The Artist Behind a (Very Questionable) Nude Public Statue of Medusa as a Feminist Avenger Defends His Work

The monument has its fair share of critics.

Luciano Garbati, Medusa With The Head of Perseus in Collect Pond Park, New York City. Photo courtesy of MWTH Project and Art in the Parks.
Luciano Garbati, Medusa With The Head of Perseus in Collect Pond Park, New York City. Photo courtesy of MWTH Project and Art in the Parks.

Medusa, the terrifying monster of ancient Greek myth, stands triumphant in New York City today, holding aloft the head of her slayer, Perseus, in a new seven-foot-tall bronze statue outside of the New York County Criminal Court in Lower Manhattan.

But the work, which is on view outside the courtroom where Harvey Weinstein was tried and sentenced to 23 years in prison for rape and sexual assault, has critics who take issue with a male artist criticizing sexual violence against women, according to Hyperallergic.

The piece, Medusa With the Head of Perseus, is the work of Luciano Garbati, who was inspired by Medusa’s tragic story as it was told by the Roman poet Ovid in the Metamorphosis. The god Poseidon raped Medusa, who was then victim-blamed and punished by Athena, who cursed Medusa by turning her into a deadly monster with serpents for hair. The hero Perseus later defeated Medusa by beheading her.

Benvenuto Cellini, <em>Perseus with the Head of Medusa</eM> (1545–54) in the Piazza Della Signoria in Florence. Photo courtesy of Wikimedia Commons.

Benvenuto Cellini, Perseus with the Head of Medusa (1545–54) in the Piazza Della Signoria in Florence. Photo courtesy of Wikimedia Commons.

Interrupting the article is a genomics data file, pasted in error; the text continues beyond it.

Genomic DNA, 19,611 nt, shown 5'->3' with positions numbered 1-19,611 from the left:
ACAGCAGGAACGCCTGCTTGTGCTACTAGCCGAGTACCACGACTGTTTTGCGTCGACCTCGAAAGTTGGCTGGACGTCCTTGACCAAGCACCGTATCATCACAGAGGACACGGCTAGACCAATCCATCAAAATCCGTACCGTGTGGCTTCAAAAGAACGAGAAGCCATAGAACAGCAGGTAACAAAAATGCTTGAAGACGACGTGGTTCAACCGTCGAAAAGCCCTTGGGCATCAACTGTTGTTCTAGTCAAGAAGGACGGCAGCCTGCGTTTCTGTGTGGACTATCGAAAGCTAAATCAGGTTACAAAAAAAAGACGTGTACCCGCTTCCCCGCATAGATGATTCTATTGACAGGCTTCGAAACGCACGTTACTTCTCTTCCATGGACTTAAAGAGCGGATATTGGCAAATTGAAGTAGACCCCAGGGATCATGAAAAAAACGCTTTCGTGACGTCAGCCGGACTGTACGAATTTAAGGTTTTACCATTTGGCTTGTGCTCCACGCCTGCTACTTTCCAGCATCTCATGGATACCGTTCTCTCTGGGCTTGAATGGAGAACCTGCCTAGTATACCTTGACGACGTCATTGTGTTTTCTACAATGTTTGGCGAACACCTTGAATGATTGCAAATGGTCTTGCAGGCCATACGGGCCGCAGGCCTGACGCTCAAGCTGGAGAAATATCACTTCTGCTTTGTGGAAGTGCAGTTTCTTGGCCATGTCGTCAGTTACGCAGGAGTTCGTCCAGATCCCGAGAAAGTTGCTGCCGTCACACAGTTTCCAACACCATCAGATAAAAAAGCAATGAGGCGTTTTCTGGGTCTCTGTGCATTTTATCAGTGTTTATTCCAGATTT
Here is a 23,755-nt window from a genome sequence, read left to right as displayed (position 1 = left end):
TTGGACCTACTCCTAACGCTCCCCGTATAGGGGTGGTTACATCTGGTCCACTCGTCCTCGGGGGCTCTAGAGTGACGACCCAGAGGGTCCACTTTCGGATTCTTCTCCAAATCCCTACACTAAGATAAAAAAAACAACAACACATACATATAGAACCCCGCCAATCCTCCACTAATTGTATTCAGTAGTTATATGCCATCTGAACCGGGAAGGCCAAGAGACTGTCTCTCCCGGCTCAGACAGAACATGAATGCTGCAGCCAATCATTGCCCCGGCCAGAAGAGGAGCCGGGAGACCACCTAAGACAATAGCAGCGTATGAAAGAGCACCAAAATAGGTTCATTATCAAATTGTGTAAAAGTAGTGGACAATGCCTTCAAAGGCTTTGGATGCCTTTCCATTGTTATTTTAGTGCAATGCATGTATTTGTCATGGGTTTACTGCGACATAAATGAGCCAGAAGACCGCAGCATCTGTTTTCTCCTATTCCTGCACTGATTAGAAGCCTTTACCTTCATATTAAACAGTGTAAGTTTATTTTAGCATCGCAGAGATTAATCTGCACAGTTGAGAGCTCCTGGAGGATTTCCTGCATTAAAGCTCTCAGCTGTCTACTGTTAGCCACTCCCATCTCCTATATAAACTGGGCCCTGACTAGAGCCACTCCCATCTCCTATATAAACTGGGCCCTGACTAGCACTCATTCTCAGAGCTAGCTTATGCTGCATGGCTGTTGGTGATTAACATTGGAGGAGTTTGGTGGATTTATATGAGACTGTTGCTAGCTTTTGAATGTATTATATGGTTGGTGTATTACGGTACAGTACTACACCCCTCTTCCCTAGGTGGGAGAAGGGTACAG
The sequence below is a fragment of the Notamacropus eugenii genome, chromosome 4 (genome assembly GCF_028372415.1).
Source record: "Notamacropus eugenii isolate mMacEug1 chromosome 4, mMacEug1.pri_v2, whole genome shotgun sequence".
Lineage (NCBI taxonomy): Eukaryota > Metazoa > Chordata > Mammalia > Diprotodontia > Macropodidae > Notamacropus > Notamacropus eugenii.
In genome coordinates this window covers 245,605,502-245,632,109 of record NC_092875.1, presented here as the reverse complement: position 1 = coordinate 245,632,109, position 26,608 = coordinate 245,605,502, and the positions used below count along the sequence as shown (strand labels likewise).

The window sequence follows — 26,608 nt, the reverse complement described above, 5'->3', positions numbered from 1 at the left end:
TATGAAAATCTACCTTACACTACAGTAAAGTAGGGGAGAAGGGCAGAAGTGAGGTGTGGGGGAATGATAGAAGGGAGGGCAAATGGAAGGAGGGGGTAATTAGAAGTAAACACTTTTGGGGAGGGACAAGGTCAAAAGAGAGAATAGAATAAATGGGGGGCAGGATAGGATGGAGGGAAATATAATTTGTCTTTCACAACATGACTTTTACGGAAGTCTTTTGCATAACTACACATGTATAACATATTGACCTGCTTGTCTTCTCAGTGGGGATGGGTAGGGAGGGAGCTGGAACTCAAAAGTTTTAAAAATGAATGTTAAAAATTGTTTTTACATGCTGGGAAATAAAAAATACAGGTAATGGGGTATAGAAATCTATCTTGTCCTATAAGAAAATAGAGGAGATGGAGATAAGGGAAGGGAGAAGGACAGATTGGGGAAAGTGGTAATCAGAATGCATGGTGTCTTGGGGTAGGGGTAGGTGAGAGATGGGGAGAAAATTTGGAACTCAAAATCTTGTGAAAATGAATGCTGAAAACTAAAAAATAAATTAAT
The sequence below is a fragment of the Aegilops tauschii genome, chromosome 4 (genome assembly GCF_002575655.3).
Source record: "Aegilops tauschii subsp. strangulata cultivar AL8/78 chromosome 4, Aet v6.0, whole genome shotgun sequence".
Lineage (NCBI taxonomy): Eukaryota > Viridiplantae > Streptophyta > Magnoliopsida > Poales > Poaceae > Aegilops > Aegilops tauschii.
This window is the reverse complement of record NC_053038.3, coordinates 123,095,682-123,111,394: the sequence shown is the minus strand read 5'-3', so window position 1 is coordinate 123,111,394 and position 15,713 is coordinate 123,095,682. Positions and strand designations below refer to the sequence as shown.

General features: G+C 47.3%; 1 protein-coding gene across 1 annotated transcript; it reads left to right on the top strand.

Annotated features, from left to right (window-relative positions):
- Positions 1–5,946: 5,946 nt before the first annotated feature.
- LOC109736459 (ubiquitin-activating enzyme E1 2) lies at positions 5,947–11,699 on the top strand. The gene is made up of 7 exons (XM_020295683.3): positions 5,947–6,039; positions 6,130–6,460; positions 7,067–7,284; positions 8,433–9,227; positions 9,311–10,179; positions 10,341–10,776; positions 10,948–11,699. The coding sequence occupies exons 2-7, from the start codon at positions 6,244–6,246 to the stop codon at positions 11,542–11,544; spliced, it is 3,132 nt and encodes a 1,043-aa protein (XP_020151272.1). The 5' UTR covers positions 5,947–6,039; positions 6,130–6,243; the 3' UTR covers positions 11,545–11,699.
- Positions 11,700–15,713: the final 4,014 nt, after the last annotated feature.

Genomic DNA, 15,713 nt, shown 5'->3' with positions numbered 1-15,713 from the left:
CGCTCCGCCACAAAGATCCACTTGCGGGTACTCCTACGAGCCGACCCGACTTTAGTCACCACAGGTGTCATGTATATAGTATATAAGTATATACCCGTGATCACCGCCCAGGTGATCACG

Garbati wanted to humanize the woman behind the myth, and to question her identity as a monster. He based his sculpture, originally created in 2008, on the Italian Renaissance masterpiece Perseus With the Head of Medusa (1545–54) by Benvenuto Cellini, located in the Piazza Della Signoria in Florence.

It was an idea that resonated when he posted a resin version of the artwork on Instagram in June 2018. With the #MeToo movement in full swing following reports of sexual abuse by Weinstein, Garbati’s Medusa was adopted by some as a feminist symbol of equality and justice.

“Something in the sculpture has been captivating women’s attention, which means that I have been able to capture in it some aspect of the feminine pathos,” Garbati told Artnet News in an email.

Luciano Garbati, <em>Medusa With The Head of Perseus</em> in Collect Pond Park, New York City. Photo courtesy of MWTH Project and Art in the Parks.

Luciano Garbati, Medusa With The Head of Perseus in Collect Pond Park, New York City. Photo courtesy of MWTH Project and Art in the Parks.

But some have taken offense at the statue’s lack of pubic hair, which they say reflects idealized beauty conventions. (More humorously, the sculpture has also spawned jokes about whether that part of Medusa’s body was also covered in snakes).

“I believe in the necessity of gender equality and I am honored to be part of the discussion,” Garbati told Artnet News, adding that the lack of body hair was an artistic choice made in “the tradition of classical sculpture. It is the same when it comes to male representations.”

“Formally in a sculpture, the pubic hair can easily become either an unwanted distraction or an artificial ornament,” he said.

Garbati’s Medusa previously made her New York debut in December 2018 in the “MWTH Project,” a group show exploring revisionist versions of classical heroic narratives. Organized by photographer Bek Andersen in response to the Medusa statue, the show has since evolved into an artist-led project.

A new version of the sculpture, cast in bronze by Vanessa Solomon of Carbon Sculpt Studios in Red Hook and Laran Bronze Foundry in Philadelphia, has been created for the latest presentation, staged in Collect Park Pond by the New York City Park Department’s Art in the Parks program.


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